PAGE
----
I'll admit it: I loathed loafers for the longest time. As someone who wears a size 12, they somehow shrunk my feet to disproportionate levels. I looked like a bowling pin inverted. But then I busted out a pair of Cole Haan loafers I was loaned — and, you guessed it, never returned — for senior prom. Some dust aside, they fit and felt good. I wore them out to dinner and spotted several others in varying, albeit similar, styles. (Bonus points for my well-worn pair.)
But what's driving the loafer boom now? Why's he wearing them too? Is it sneaker fatigue? A newfound desire to dress up again? Streetwear's diffusion into everyday styles? Who knows — probably a mix of it all.
Needless to say, the traditional style once saved for businessmen and Europeans uninterested in sneakers is booming, with more options to choose from. Whether you're returning to the category or dipping your toes for the first time, here's our guide to the most popular styles: Belgian, tassel, Horsebit, penny and lug loafers.
Henri Bendel — the same retailer who brought Chanel and Balenciaga stateside — birthed the style when he approached cobblers directly to produce shoes his particular way; they were stitched inside out and then turned right ways to ensure a smooth stitch. He launched a company off their success — Belgian Shoes — and the Belgian loafer's ascension began. Yes, they've endured but have largely faded from popular wear, and in most cases been replaced by the bulkier penny loafer. As such, these are dressier shoes but are still deserving of wear.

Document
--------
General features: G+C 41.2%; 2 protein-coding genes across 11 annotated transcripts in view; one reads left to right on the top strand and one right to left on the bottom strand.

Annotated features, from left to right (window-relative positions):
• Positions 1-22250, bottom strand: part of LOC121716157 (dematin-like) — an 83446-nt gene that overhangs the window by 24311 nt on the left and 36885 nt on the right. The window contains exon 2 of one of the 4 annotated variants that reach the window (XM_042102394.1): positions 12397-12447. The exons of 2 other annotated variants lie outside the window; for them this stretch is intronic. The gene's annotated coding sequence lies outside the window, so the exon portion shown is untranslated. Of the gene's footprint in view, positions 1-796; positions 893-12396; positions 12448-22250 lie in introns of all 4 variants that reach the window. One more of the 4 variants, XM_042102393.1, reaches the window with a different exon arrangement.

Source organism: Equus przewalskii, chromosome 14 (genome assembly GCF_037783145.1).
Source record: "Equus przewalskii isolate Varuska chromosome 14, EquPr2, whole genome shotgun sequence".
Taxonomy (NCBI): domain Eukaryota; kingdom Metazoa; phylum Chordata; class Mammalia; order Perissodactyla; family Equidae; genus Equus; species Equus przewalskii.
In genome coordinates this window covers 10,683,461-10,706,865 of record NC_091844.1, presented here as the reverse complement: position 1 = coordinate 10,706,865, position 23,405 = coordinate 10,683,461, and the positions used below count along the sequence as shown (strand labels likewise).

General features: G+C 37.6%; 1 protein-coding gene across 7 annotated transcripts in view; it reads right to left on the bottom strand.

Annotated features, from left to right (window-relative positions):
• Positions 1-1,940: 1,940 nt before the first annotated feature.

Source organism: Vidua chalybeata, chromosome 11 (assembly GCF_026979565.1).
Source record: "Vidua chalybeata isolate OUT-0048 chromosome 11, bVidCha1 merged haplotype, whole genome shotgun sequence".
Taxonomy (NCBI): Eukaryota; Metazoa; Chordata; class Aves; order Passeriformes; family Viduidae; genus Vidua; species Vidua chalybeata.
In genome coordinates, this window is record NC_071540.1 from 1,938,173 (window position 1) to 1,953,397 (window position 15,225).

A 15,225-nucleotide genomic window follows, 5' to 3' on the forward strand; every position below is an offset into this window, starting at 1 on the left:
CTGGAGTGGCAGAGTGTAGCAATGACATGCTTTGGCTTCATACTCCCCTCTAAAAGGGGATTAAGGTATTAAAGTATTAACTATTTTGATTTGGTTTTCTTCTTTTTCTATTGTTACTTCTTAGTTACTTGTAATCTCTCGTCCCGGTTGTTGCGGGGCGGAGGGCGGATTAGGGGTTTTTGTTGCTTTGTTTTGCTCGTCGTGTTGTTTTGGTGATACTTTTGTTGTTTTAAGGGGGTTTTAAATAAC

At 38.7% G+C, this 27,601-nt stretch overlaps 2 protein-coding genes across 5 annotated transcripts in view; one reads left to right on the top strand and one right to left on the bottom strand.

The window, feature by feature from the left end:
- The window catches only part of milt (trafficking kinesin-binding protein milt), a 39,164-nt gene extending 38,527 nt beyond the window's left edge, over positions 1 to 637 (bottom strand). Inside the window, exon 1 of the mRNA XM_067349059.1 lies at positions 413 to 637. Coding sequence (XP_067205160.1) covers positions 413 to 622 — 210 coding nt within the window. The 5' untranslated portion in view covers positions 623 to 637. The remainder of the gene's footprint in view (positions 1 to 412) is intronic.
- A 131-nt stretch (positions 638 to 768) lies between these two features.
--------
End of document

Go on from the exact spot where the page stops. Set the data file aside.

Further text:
The origins of the tassel are less transparent. Some state the first-ever pair was probably an import, a one-off piece someone returned from a trip with. Word spreads quick, as we all know, and subsequent spin-offs appeared in all of the major metropolises. Officially, Alden was the first to make a "tassel loafer" — they coined the term — but then they made editions for retailers like Brooks Brothers. Nowadays tassels offer an extra something to an otherwise plain pair of shoes.
Gucci created the horsebit loafer as an homage to their saddle-making business. They manufactured a miniature version of the equestrian tool called a snaffle bit and placed it on the upper of their signature loafer (a loose term for a slip-on shoe). The move was rich as hell and remains a luxurious look. In fact, Horsebit is a term that only describes pairs done by other brands. The style, it seems, is uniquely Gucci's.
A Norwegian shoemaker conceptualized the earliest penny loafer, sources say. But it was the company G.H. Bass that popularized it stateside. They put a "saddle" of leather across the upper — their signature, if you will. They dubbed the original iteration a Weejun — a phonetic reference to Norwegian — but they colloquially became known as Penny Loafers; dueling theories both attribute the term to prep school students.
There's no real history here. Putting a lug sole on a loafer probably happened out of necessity; a "we have these shoes, but there's snow!" kind of situation. Perhaps it was a fashion statement. Either way, finding loafers equipped with Goodyear-welted soles or Vibram tread proves increasingly common. Plus, they're more flattering for feet of all sizes — especially as pants silhouettes trend bigger.